FREDERIC A. GIBBS, M.D.
After eight years of trial, clinical electroencephalography has gained widespread acceptance. It is being used by neurologists, brain surgeons, psychiatrists, and pediatricians, as an aid in the diagnosis of epilepsy and related disorders and as a painless and entirely safe method of detecting localized damage in the cerebral cortex. Several Army induction centers are using it as part of the medical examination to determine fitness for military service.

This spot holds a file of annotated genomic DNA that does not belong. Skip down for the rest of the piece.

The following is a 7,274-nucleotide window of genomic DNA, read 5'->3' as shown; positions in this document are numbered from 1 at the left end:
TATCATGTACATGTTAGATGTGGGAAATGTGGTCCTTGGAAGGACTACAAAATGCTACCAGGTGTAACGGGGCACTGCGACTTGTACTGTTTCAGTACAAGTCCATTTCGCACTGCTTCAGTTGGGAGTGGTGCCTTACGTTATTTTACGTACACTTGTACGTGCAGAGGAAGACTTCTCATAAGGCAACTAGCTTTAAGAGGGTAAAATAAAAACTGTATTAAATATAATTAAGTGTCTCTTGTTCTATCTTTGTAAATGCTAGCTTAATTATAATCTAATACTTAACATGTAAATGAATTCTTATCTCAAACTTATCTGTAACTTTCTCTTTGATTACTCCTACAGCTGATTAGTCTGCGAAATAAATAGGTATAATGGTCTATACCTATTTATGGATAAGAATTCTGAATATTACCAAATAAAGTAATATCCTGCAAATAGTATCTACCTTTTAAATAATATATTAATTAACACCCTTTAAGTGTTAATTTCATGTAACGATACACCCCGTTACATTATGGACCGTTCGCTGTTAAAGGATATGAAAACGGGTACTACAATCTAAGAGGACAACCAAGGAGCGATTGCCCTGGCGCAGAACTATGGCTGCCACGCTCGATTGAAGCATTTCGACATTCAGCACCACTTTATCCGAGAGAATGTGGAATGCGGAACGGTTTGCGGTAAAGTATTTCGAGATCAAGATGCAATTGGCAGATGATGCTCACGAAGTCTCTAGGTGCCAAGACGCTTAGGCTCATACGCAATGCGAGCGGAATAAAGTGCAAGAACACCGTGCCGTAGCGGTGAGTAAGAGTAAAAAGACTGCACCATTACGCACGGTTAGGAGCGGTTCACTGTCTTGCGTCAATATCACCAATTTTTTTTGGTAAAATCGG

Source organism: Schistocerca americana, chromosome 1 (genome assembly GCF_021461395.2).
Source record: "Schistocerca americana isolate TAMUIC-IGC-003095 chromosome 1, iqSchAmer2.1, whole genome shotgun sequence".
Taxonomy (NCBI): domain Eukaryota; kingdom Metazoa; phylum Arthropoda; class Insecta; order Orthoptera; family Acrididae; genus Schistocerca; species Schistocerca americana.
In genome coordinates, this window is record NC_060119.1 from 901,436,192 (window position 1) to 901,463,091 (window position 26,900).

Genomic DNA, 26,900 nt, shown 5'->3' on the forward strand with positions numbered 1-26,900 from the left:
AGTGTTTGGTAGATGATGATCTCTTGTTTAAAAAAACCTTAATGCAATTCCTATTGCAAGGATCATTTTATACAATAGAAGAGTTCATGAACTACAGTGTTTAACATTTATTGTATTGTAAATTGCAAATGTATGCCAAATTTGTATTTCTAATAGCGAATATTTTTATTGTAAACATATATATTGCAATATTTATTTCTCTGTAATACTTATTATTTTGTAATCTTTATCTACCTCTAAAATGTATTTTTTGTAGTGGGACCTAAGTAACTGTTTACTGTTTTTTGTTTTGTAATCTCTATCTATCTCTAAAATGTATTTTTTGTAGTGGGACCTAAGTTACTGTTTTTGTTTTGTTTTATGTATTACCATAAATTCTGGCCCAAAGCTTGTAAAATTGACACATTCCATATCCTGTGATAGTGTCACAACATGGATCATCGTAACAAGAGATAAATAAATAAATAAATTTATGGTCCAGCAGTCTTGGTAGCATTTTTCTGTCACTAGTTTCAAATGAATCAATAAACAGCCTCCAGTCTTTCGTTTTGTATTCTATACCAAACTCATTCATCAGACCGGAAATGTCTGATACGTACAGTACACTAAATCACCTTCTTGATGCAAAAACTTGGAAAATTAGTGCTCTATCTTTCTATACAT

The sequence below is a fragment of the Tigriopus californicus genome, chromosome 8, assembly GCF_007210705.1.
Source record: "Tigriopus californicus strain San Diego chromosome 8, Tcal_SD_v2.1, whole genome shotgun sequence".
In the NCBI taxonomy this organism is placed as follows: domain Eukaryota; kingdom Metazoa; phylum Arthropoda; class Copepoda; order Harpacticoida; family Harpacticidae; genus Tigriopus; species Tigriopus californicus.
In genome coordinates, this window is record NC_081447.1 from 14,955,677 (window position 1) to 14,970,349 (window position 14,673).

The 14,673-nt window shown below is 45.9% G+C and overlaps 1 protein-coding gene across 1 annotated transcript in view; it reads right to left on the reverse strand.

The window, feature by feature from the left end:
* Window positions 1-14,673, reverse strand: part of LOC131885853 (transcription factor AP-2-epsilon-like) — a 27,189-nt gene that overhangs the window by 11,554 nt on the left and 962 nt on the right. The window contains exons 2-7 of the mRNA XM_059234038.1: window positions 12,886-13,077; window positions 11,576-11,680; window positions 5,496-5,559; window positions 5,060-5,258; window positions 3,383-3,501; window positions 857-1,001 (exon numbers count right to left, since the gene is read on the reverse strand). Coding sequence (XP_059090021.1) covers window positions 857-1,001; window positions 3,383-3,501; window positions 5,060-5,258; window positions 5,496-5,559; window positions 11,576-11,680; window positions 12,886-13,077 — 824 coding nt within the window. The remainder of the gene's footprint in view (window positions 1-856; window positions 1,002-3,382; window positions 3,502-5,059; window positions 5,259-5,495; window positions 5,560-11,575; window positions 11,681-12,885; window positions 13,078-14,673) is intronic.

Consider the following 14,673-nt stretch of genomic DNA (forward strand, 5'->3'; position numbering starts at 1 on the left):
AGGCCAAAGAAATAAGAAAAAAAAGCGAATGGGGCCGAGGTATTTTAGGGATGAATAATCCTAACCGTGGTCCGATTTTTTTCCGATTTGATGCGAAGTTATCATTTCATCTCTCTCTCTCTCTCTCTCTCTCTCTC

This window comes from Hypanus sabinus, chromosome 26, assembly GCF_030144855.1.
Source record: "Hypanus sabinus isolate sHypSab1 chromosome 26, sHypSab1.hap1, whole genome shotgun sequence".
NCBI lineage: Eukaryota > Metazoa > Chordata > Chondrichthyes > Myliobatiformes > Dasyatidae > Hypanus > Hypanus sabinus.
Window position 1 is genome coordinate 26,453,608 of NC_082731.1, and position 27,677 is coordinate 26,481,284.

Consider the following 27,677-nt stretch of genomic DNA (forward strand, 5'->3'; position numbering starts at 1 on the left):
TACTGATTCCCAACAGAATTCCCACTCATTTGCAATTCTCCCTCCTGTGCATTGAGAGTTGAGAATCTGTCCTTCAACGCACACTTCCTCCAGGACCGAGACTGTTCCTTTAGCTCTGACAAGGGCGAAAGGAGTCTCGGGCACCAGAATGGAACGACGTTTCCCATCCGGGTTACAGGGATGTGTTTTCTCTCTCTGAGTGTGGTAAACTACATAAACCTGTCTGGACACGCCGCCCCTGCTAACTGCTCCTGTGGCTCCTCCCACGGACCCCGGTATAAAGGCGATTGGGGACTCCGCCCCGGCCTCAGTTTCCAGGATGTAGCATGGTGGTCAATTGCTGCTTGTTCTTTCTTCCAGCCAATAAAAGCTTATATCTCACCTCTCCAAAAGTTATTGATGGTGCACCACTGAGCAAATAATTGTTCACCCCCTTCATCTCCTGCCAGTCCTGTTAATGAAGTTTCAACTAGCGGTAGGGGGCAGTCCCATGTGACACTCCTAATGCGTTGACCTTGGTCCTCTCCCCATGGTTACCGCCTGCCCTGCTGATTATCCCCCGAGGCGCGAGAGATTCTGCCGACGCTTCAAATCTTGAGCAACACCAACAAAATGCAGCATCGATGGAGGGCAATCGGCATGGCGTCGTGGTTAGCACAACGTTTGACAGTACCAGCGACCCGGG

This widespread acceptance has placed a burden on electroencephalographic standards for diagnosis and prognosis, and various weaknesses have appeared. In the effort to correct these weaknesses, electroencephalographers in this country and abroad
GIBBS FA. THE PRESENT STATUS OF CLINICAL ELECTROENCEPHALOGRAPHY1. Ann Intern Med. 1943;18:1012–1014. doi: 10.7326/0003-4819-18-6-1012
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Published: Ann Intern Med. 1943;18(6):1012-1014.
Neurology, Seizure Disorders.
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